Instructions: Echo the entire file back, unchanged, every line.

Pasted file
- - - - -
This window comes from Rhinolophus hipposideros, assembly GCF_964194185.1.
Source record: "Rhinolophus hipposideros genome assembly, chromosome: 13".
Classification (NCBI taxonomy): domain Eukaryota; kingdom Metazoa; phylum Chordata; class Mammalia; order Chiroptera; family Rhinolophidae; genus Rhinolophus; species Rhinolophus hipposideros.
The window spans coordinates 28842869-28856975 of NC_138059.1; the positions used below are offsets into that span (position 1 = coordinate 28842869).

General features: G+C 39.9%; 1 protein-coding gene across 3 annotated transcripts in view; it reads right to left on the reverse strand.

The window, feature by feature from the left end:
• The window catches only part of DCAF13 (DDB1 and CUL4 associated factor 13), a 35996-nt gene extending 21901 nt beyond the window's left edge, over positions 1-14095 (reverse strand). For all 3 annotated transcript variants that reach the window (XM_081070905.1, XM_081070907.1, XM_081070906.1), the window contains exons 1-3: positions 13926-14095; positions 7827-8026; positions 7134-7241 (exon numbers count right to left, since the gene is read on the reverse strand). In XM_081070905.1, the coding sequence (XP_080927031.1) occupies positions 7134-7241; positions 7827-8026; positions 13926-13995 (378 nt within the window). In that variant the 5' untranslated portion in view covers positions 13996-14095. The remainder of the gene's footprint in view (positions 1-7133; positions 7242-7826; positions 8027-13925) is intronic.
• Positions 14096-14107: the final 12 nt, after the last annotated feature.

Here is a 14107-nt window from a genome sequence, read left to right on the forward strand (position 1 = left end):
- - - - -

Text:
This window comes from Rhinolophus hipposideros, assembly GCF_964194185.1.
Source record: "Rhinolophus hipposideros genome assembly, chromosome: 13".
Classification (NCBI taxonomy): domain Eukaryota; kingdom Metazoa; phylum Chordata; class Mammalia; order Chiroptera; family Rhinolophidae; genus Rhinolophus; species Rhinolophus hipposideros.
The window spans coordinates 28842869-28856975 of NC_138059.1; the positions used below are offsets into that span (position 1 = coordinate 28842869).

General features: G+C 39.9%; 1 protein-coding gene across 3 annotated transcripts in view; it reads right to left on the reverse strand.

The window, feature by feature from the left end:
• The window catches only part of DCAF13 (DDB1 and CUL4 associated factor 13), a 35996-nt gene extending 21901 nt beyond the window's left edge, over positions 1-14095 (reverse strand). For all 3 annotated transcript variants that reach the window (XM_081070905.1, XM_081070907.1, XM_081070906.1), the window contains exons 1-3: positions 13926-14095; positions 7827-8026; positions 7134-7241 (exon numbers count right to left, since the gene is read on the reverse strand). In XM_081070905.1, the coding sequence (XP_080927031.1) occupies positions 7134-7241; positions 7827-8026; positions 13926-13995 (378 nt within the window). In that variant the 5' untranslated portion in view covers positions 13996-14095. The remainder of the gene's footprint in view (positions 1-7133; positions 7242-7826; positions 8027-13925) is intronic.
• Positions 14096-14107: the final 12 nt, after the last annotated feature.

Here is a 14107-nt window from a genome sequence, read left to right on the forward strand (position 1 = left end):